There was a compelling reason for Microsoft Windows. There were compelling reasons for first- and second-generation mobile phone systems. But no one ANYWHERE has come up with a compelling reason or a viable business case for 3G. How much, exactly, are you the consumer willing to pay for mobile Internet access? A couple of bucks a month?
This is certainly the common wisdom today. No killer app and there won't be. My problem with that kind of argument is that it could have been made (and probably was) for the examples you cite and just about any other technological advance.
A compelling reason for Microsoft Windows? Sure, that is easy to say with perfect hindsight. But at the time it was a huge gamble for Microsoft. It wasn't at all clear AT THE TIME that people would want or need all that Windows allowed a user to do. Certainly Xerox PARC didn't think so. It let the GUI languish in its research center until it was rescued and developed by Steve Jobs and Apple and by Microsoft.
When Windows was first introduced most people certainly didn't think they needed or had to have Windows. They were getting by just fine with their existing operating system, weren't they? Why would they need anything beyond that?
Same for the PC itself 10 years earlier. Who but techno-geeks and hobbyists would ever want or need a computer? Let alone one with a Pentium 4? My 286 works just fine. What more do I need? What good is a PC for?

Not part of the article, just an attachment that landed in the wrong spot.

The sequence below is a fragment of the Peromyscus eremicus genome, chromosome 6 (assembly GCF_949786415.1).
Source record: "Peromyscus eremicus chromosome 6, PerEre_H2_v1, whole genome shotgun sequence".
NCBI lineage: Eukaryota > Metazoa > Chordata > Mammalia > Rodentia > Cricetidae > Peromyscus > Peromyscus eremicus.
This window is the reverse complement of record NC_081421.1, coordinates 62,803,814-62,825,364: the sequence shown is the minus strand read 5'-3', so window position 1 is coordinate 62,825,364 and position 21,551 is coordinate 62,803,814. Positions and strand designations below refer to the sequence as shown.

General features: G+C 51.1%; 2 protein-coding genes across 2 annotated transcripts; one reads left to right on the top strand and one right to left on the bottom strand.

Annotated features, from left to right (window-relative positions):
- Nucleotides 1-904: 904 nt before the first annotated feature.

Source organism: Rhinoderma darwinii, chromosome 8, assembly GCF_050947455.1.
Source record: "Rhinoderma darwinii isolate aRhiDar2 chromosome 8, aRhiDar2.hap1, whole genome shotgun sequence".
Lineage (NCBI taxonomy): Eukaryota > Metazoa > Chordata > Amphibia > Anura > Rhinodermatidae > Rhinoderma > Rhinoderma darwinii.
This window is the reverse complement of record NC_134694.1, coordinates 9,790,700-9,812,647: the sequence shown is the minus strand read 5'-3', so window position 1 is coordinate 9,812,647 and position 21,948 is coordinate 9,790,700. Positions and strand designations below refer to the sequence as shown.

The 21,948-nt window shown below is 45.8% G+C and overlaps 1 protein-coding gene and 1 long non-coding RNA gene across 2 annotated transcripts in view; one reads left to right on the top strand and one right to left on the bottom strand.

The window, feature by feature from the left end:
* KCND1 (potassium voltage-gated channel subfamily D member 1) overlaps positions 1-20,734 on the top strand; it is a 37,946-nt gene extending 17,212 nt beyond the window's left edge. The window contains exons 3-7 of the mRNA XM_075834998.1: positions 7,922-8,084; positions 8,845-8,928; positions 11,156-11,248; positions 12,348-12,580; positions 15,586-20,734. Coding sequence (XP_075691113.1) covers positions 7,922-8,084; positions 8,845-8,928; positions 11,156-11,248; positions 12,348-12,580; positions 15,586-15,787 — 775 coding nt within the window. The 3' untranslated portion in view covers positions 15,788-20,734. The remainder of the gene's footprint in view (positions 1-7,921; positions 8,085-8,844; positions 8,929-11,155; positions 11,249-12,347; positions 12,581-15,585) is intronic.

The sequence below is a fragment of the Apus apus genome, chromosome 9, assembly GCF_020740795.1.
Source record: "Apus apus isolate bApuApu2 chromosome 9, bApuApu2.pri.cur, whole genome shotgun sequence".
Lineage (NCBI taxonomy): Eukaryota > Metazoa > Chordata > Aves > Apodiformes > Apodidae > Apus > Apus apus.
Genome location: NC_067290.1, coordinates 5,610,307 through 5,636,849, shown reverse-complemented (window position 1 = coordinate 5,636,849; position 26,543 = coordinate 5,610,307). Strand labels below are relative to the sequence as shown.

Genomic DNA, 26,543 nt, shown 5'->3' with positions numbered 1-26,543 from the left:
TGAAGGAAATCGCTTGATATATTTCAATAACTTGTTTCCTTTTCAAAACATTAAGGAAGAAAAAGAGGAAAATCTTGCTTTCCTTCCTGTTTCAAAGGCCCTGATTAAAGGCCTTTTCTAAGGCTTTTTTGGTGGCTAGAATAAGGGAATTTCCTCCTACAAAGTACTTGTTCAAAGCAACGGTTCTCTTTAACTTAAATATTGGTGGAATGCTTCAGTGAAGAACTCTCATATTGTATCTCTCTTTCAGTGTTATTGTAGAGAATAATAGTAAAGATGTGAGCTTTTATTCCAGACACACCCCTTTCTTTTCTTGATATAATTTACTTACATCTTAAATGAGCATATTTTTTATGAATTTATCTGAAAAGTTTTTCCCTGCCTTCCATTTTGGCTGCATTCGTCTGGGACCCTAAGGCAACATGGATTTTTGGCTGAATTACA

Oh yeah, the Internet. But who but a few fanatics would ever want to use the Internet? What could you do on it? What is it? AOL is a good little company but surely the masses wouldn't pay much for the slow frustrating experience that the Internet was back then (and of course still is sometimes). And look what AOL charges...2.95 per hour! That's outrageous. How many people will pay that? The Motley Fool... who are they? How many people would pay for that kind of online experience? Certainly not 30 million.
First and second-generation cell phones? Who needs one of those? Hell, I've got a phone in my house. Cell phones are expensive, the technology and coverage isn't that great and if I need a phone on the road, well, that's what pay phones are for. Upgrade? I don't think so! This one the size and weight of a brick works just fine for me. I'll certainly never see a cell phone being used by anyone but executives and salesman. Look at how much service providers charge per minute. Who can afford that? Handsets as fashion accessories? Don't be ridiculous. Cheap enough for a teenager to buy and operate? I don't think so.
And on and on it goes. Television? Why would I need one of those? I've seen my neighbors and the picture is all fuzzy and black and white. Nothing on it anyway. No, I've got my radio and that works just fine for me. At least it has those new transistors and not those big old vacuum tubes that used to burn out so often. Transistors! What will they think of next? Anyway, I've got to go so I don't miss my flight. Flying to Seattle on Boeing's newest turbo-prop.
I will agree with you, David, that there is a lot of uncertainty surrounding Nokia and 3G right now. I'm just suggesting that there has always been a great deal of uncertainty (technological and commercial) around any technology advance and that this is nothing new for 3G.
It's only looking back with the perfect clarity of hindsight that one can say, "Aha! There was a huge need and demand for Windows" (or PCs or semiconductors or TVs or video recorders or jet aircraft, etc.) and it was all so perfectly obvious at the time. It wasn't. Doesn't mean 3G is a slam dunk. It just means that only time will tell. We wait.